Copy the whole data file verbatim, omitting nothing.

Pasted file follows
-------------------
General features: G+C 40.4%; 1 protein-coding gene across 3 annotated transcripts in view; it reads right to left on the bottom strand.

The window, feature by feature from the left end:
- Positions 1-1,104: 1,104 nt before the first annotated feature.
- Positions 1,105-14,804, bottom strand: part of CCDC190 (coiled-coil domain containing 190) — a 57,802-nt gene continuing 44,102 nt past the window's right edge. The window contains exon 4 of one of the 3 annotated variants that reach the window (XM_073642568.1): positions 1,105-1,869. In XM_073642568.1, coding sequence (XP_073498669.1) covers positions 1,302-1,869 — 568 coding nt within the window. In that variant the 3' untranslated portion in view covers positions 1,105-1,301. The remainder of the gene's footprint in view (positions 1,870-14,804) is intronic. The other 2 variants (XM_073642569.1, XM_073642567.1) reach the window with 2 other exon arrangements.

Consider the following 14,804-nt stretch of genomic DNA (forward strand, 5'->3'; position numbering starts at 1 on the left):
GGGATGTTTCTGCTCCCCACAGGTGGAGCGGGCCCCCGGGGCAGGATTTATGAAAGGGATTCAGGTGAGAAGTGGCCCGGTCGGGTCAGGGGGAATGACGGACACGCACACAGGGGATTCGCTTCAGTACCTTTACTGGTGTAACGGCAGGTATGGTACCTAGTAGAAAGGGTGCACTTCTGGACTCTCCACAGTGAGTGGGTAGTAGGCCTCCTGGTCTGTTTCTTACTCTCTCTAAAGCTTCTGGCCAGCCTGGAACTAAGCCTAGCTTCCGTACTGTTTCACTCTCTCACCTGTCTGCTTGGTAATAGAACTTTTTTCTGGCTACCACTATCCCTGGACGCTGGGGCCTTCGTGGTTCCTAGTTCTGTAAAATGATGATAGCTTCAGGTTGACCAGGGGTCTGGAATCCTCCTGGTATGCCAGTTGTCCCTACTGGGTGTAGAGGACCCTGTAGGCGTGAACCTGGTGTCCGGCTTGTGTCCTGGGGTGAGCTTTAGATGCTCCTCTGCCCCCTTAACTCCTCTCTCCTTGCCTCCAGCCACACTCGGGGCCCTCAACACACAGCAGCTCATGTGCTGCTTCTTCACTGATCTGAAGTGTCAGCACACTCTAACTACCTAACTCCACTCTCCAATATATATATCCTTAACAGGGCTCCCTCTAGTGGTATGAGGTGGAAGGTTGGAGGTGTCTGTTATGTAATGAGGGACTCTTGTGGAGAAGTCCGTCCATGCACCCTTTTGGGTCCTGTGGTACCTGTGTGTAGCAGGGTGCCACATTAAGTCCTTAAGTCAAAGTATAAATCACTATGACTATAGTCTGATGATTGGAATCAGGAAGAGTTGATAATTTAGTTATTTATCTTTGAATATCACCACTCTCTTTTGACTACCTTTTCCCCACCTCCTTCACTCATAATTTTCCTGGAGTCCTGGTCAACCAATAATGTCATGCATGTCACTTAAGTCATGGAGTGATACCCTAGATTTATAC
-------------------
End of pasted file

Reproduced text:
General features: G+C 40.4%; 1 protein-coding gene across 3 annotated transcripts in view; it reads right to left on the bottom strand.

The window, feature by feature from the left end:
- Positions 1-1,104: 1,104 nt before the first annotated feature.
- Positions 1,105-14,804, bottom strand: part of CCDC190 (coiled-coil domain containing 190) — a 57,802-nt gene continuing 44,102 nt past the window's right edge. The window contains exon 4 of one of the 3 annotated variants that reach the window (XM_073642568.1): positions 1,105-1,869. In XM_073642568.1, coding sequence (XP_073498669.1) covers positions 1,302-1,869 — 568 coding nt within the window. In that variant the 3' untranslated portion in view covers positions 1,105-1,301. The remainder of the gene's footprint in view (positions 1,870-14,804) is intronic. The other 2 variants (XM_073642569.1, XM_073642567.1) reach the window with 2 other exon arrangements.

Consider the following 14,804-nt stretch of genomic DNA (forward strand, 5'->3'; position numbering starts at 1 on the left):
GGGATGTTTCTGCTCCCCACAGGTGGAGCGGGCCCCCGGGGCAGGATTTATGAAAGGGATTCAGGTGAGAAGTGGCCCGGTCGGGTCAGGGGGAATGACGGACACGCACACAGGGGATTCGCTTCAGTACCTTTACTGGTGTAACGGCAGGTATGGTACCTAGTAGAAAGGGTGCACTTCTGGACTCTCCACAGTGAGTGGGTAGTAGGCCTCCTGGTCTGTTTCTTACTCTCTCTAAAGCTTCTGGCCAGCCTGGAACTAAGCCTAGCTTCCGTACTGTTTCACTCTCTCACCTGTCTGCTTGGTAATAGAACTTTTTTCTGGCTACCACTATCCCTGGACGCTGGGGCCTTCGTGGTTCCTAGTTCTGTAAAATGATGATAGCTTCAGGTTGACCAGGGGTCTGGAATCCTCCTGGTATGCCAGTTGTCCCTACTGGGTGTAGAGGACCCTGTAGGCGTGAACCTGGTGTCCGGCTTGTGTCCTGGGGTGAGCTTTAGATGCTCCTCTGCCCCCTTAACTCCTCTCTCCTTGCCTCCAGCCACACTCGGGGCCCTCAACACACAGCAGCTCATGTGCTGCTTCTTCACTGATCTGAAGTGTCAGCACACTCTAACTACCTAACTCCACTCTCCAATATATATATCCTTAACAGGGCTCCCTCTAGTGGTATGAGGTGGAAGGTTGGAGGTGTCTGTTATGTAATGAGGGACTCTTGTGGAGAAGTCCGTCCATGCACCCTTTTGGGTCCTGTGGTACCTGTGTGTAGCAGGGTGCCACATTAAGTCCTTAAGTCAAAGTATAAATCACTATGACTATAGTCTGATGATTGGAATCAGGAAGAGTTGATAATTTAGTTATTTATCTTTGAATATCACCACTCTCTTTTGACTACCTTTTCCCCACCTCCTTCACTCATAATTTTCCTGGAGTCCTGGTCAACCAATAATGTCATGCATGTCACTTAAGTCATGGAGTGATACCCTAGATTTATAC